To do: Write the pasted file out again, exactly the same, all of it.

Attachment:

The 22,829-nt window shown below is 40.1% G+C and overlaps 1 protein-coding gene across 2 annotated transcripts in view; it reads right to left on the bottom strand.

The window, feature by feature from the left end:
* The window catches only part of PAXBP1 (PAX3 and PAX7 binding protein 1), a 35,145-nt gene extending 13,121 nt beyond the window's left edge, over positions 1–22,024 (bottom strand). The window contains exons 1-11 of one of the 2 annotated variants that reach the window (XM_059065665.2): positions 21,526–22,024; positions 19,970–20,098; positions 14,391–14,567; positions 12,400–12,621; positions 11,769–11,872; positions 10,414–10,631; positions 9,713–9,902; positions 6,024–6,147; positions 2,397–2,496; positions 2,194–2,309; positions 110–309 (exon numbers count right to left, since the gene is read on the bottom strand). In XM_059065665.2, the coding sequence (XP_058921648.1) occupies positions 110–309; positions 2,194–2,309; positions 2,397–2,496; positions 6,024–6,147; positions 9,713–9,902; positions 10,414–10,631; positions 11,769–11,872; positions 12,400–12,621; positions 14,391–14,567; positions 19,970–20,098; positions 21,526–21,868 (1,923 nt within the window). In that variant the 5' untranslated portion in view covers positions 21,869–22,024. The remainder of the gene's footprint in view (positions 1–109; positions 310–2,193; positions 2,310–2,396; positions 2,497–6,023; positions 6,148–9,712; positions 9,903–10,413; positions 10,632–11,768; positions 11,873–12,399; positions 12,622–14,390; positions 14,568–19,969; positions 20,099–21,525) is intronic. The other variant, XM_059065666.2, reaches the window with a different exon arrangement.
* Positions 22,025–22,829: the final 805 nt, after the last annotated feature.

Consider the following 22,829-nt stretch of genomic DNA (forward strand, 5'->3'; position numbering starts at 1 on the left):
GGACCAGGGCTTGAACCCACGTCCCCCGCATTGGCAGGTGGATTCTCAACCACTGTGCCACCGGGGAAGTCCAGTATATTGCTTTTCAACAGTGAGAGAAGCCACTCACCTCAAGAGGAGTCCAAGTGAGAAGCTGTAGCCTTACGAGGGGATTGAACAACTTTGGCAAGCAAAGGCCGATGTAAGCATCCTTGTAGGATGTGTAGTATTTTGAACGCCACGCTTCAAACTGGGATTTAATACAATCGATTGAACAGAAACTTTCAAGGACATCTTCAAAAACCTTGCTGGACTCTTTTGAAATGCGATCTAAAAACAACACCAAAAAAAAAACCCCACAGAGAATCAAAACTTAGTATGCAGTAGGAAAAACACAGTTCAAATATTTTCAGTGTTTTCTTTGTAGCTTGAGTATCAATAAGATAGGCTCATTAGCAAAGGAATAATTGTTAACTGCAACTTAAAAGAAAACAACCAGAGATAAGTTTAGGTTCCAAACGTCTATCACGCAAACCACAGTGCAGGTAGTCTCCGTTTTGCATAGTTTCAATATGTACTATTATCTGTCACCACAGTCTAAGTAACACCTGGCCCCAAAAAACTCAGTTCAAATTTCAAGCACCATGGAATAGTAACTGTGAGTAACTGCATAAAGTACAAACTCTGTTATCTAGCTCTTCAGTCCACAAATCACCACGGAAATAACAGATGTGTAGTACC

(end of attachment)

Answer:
The 22,829-nt window shown below is 40.1% G+C and overlaps 1 protein-coding gene across 2 annotated transcripts in view; it reads right to left on the bottom strand.

The window, feature by feature from the left end:
* The window catches only part of PAXBP1 (PAX3 and PAX7 binding protein 1), a 35,145-nt gene extending 13,121 nt beyond the window's left edge, over positions 1–22,024 (bottom strand). The window contains exons 1-11 of one of the 2 annotated variants that reach the window (XM_059065665.2): positions 21,526–22,024; positions 19,970–20,098; positions 14,391–14,567; positions 12,400–12,621; positions 11,769–11,872; positions 10,414–10,631; positions 9,713–9,902; positions 6,024–6,147; positions 2,397–2,496; positions 2,194–2,309; positions 110–309 (exon numbers count right to left, since the gene is read on the bottom strand). In XM_059065665.2, the coding sequence (XP_058921648.1) occupies positions 110–309; positions 2,194–2,309; positions 2,397–2,496; positions 6,024–6,147; positions 9,713–9,902; positions 10,414–10,631; positions 11,769–11,872; positions 12,400–12,621; positions 14,391–14,567; positions 19,970–20,098; positions 21,526–21,868 (1,923 nt within the window). In that variant the 5' untranslated portion in view covers positions 21,869–22,024. The remainder of the gene's footprint in view (positions 1–109; positions 310–2,193; positions 2,310–2,396; positions 2,497–6,023; positions 6,148–9,712; positions 9,903–10,413; positions 10,632–11,768; positions 11,873–12,399; positions 12,622–14,390; positions 14,568–19,969; positions 20,099–21,525) is intronic. The other variant, XM_059065666.2, reaches the window with a different exon arrangement.
* Positions 22,025–22,829: the final 805 nt, after the last annotated feature.

Consider the following 22,829-nt stretch of genomic DNA (forward strand, 5'->3'; position numbering starts at 1 on the left):
GGACCAGGGCTTGAACCCACGTCCCCCGCATTGGCAGGTGGATTCTCAACCACTGTGCCACCGGGGAAGTCCAGTATATTGCTTTTCAACAGTGAGAGAAGCCACTCACCTCAAGAGGAGTCCAAGTGAGAAGCTGTAGCCTTACGAGGGGATTGAACAACTTTGGCAAGCAAAGGCCGATGTAAGCATCCTTGTAGGATGTGTAGTATTTTGAACGCCACGCTTCAAACTGGGATTTAATACAATCGATTGAACAGAAACTTTCAAGGACATCTTCAAAAACCTTGCTGGACTCTTTTGAAATGCGATCTAAAAACAACACCAAAAAAAAAACCCCACAGAGAATCAAAACTTAGTATGCAGTAGGAAAAACACAGTTCAAATATTTTCAGTGTTTTCTTTGTAGCTTGAGTATCAATAAGATAGGCTCATTAGCAAAGGAATAATTGTTAACTGCAACTTAAAAGAAAACAACCAGAGATAAGTTTAGGTTCCAAACGTCTATCACGCAAACCACAGTGCAGGTAGTCTCCGTTTTGCATAGTTTCAATATGTACTATTATCTGTCACCACAGTCTAAGTAACACCTGGCCCCAAAAAACTCAGTTCAAATTTCAAGCACCATGGAATAGTAACTGTGAGTAACTGCATAAAGTACAAACTCTGTTATCTAGCTCTTCAGTCCACAAATCACCACGGAAATAACAGATGTGTAGTACC